Xylitol (In supermarkets called Total Sweet) looks just like sugar.  Xylitol may sound slightly odd, but the word is derived from the Greek word for wood ‘xyl’, as in xylophone, because the natural sugar alternative was first discovered in birch wood. Xylitol has now been found in a host of other plants and fruits, such as sweet corn and plums, but is still largely extracted from birch and beech wood in Europe today.

 

Xylitol look and tastes just like normal granulated sugar, but it has a host of benefits. It has 40% less calories than normal sugar and less than 50% of the available carbohydrates (those that are utilised by your body), but it does contain carbohydrates and therefore does stimulate an insulin response so not suitable for everyone.

 

Xylitol can have a laxative effect in some people and if eaten to excess. The laxative effect is caused because xylitol attracts water to it. This effect is different from one person to the next and can change as your body gets use to xylitol. The lower your body weight the less xylitol it takes to cause the effect, so children can be affected more. As a general rule daily consumption should be limited to 5g-10g per 10kg of body weight (adults and children alike).

 

You also need to keep xylitol, or any food made with it, well clear of dogs. As with grapes and chocolates, dogs metabolise xylitol quite differently to humans and it can be very dangerous if not fatal, for them in even small amounts. Don’t be tempted to give your dog anything with xylitol in, no matter how small.

 

The UK’s leading brand of xylitol is Total Sweet (www.totalsweet.co.uk). Made from sustainable European birch and beech wood and is available in most supermarkets.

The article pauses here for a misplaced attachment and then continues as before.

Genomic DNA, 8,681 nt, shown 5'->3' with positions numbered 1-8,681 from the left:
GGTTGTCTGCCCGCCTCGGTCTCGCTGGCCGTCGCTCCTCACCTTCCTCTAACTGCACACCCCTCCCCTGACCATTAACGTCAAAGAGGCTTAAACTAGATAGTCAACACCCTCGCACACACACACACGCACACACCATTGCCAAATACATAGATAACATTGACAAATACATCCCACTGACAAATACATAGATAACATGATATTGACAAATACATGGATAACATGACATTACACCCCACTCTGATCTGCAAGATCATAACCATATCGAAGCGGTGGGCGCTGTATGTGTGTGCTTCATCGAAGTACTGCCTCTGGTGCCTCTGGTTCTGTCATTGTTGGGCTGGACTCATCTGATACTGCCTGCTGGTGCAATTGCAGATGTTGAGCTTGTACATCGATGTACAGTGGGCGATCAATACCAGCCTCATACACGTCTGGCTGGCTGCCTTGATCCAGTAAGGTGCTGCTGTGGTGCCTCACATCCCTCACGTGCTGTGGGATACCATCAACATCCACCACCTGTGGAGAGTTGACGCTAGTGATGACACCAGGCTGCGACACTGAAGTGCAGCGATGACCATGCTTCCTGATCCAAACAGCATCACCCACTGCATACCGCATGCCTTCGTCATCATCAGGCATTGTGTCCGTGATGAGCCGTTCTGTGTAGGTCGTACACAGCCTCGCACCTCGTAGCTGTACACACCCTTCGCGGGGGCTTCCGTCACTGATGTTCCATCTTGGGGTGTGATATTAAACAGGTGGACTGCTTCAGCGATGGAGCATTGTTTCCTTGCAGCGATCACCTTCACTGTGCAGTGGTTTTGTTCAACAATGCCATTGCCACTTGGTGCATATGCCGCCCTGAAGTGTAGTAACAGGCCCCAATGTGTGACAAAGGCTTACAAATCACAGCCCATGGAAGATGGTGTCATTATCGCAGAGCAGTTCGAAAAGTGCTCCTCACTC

Erythritol

Erythritol, found in blends from companies such as Natvia and Surkin. Just like xylitol, this is another sugar alcohol known as a poll found in grapes and pears.  Erythrytol is You can buy this as icing sugar, sugar and even brown sugar. Again use this as a direct replacement in recipes, but be aware they often add stevia to these blends as Erythritol on its own is not so sweet, so you may still detect a slight aftertaste.

 

Unlike other sugar-free, low calorie substitutes like xylitol, erythritol contains zero calories. Erythritol does not affect blood sugar or insulin levels during or after consumption, making it safe for diabetics and for those following a LCHF diet.

 

Unlike other sugar alcohols such as xylitol, maltitol and isomalt, erythritol is well absorbed from the digestive tract, passed into the urine and eliminated from the body, so does not have a laxative side-effect but some may find it can cause flatulence.

 

Fruit

Eat whole fruits and not fruit juices or anything sweetened with fruit concentrates. Do not eat dried fruit or anything sweetened with dried fruit as they are very high in fructose and glucose.   

 

I opt for berries which are lower in fructose.  Fill up with nutritious vegetables and only use whole-fruits when needed. 

 

If you like juices or smoothies, opt for vegetables with only a very small amount of fruit.  This way you will gain the essential nutrients and antioxidants but limit your consumption of damaging fructose.